By Hardy Jackson
My Daddy had a Poutin’ House.
Like so many institutions of this sort, the Poutin’ House was not created, it just evolved to meet a need. We trace its origins to the late 1950s, when Daddy built a top-of-the-line storage shed out back — complete with running water and electricity. In it he put gardening supplies, tools and a deep freeze for last year’s harvest. He also installed a refrigerator for his beer and a cabinet to hold a bottle or two.
He put the liquor out there because Mama was the granddaughter of a teetotaling Methodist minister. Daddy, whose genealogy included a grandfather with his own personal bootlegger, belonged to the other camp.
But Mama and Daddy were a reasonable, loving couple, so they struck a “bar out back” compromise, and everyone was happy.
In the months that followed, friends were invited out from time to time and it wasn’t long before the “greenhouse” (the shed was painted green) became known to a small circle as a place to relax and talk politics. It was a lively group, especially during campaigns.
Meanwhile, the greenhouse was filling up. A child of the Depression, Daddy could not bring himself to throw away anything, so shelves were piled high with jars and bottles, boxes of various sizes, pieces of rope and string, rusted tools and half-empty cans of dried-out paint whose resurrec- tion was doubtful at best. Before long, the only way to get to the refrigerator was by a narrow path that wound its way through the overflow. Finally, Daddy realized he had to either clean it up or build another.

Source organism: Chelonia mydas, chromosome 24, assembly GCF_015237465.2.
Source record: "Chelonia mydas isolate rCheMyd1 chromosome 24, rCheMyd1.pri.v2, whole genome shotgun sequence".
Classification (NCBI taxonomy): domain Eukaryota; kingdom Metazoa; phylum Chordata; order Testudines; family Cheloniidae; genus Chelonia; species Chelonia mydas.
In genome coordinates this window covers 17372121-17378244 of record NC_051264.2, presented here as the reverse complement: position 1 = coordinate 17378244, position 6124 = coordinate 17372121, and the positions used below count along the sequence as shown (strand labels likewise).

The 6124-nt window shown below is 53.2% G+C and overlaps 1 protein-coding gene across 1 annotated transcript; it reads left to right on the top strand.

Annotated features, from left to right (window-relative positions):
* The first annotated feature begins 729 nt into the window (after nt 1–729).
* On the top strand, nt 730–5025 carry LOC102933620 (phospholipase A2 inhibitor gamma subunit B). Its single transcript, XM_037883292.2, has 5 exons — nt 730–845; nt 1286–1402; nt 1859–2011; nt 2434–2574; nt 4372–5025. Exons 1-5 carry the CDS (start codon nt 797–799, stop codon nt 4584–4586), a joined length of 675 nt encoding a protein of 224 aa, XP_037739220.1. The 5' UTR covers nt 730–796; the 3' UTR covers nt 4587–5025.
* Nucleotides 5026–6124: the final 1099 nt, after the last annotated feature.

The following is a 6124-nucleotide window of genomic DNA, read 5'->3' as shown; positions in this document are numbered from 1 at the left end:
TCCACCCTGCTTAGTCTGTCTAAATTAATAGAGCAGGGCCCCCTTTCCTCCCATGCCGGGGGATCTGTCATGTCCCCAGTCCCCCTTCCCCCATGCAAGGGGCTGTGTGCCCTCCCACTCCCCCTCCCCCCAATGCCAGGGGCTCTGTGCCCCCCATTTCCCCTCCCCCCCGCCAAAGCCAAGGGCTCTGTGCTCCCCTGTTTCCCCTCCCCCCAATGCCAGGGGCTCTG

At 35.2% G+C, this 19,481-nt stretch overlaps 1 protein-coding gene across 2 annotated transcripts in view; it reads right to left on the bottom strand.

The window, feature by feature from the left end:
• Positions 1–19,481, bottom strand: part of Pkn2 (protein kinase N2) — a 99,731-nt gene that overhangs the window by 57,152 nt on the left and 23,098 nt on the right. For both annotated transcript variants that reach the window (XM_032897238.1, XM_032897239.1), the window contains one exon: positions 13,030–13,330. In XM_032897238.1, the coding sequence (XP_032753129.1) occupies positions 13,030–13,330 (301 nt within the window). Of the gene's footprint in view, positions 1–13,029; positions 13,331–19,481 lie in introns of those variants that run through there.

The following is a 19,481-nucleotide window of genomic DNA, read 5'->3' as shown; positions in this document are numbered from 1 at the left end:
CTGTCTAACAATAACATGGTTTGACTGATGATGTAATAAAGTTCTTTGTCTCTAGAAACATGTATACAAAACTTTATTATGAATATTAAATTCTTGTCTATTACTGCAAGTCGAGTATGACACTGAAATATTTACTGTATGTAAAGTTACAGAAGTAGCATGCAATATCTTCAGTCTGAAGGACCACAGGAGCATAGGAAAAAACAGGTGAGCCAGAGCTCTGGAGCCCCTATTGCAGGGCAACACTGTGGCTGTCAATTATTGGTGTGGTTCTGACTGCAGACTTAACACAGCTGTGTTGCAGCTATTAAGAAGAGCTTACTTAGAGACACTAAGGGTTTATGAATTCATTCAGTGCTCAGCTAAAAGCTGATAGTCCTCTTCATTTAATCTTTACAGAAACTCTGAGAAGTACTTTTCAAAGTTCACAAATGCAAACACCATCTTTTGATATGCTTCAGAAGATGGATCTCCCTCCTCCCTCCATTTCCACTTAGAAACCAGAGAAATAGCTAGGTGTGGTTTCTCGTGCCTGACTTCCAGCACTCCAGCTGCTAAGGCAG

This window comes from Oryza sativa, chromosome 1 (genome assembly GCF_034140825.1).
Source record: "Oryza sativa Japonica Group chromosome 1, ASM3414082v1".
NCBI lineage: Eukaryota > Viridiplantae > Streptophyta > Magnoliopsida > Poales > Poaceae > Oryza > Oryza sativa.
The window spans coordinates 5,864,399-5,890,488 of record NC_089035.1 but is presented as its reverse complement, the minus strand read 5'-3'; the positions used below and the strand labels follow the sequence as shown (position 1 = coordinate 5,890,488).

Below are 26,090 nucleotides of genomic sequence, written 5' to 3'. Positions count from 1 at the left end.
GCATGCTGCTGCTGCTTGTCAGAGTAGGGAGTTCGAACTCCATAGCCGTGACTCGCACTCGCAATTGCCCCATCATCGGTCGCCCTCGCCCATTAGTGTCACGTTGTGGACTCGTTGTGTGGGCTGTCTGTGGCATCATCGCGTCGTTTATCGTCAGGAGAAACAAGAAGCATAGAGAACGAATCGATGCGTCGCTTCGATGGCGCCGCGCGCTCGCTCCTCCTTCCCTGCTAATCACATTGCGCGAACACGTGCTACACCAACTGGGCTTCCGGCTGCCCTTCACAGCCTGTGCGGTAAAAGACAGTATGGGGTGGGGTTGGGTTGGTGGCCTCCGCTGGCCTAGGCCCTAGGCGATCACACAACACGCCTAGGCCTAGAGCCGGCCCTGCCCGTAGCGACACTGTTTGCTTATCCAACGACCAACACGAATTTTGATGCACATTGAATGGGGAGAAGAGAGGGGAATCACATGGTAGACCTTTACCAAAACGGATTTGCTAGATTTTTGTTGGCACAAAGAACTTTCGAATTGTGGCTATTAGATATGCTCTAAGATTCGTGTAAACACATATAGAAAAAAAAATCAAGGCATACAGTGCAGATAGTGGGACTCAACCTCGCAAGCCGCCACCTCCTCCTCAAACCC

So he called the carpenter.
The result reflected the man. Daddy’s new retreat included a stove, sink, refrig- erator, satellite connection, lots of cabinets for books and bottles, and no telephone. He brought in chairs and a sofa so folks could sit. He also added a bathroom.
Then the REA man arrived to hook it up, and Daddy learned he had a problem. “What’s the address?” Asked the man.
“We need an address for the meter.” “Same as the main house,” Daddy replied.
“Can’t be,” was the response. “Separate meter needs its own designation.”
Daddy looked confused so the technician tried to help.
“What do you call this place?”
“This is my Poutin’ House,” Daddy answered. “When Mama chases me out, I’ll come here to pout.”
Pretty soon the regulars, who included the editor-publisher of the local newspaper and a smattering of political junkies, began gathering every Wednesday night. They chose Wednesday because the editor would have just picked up the weekly paper for its Thursday distribution, and they could get the news before the rest of the country. When all were assembled, Mama brought out snacks.
And being Wednesday and all, they called it “prayer meeting.”
That was 1986, and for the next decade or so, prayer meeting was the highlight of the week.
But good things don’t last forever.
Years passed. Time and circumstance weeded the membership. Then Daddy died in 2010, and it was over. But the memories remain, and will till the last of us are gone. Maybe longer.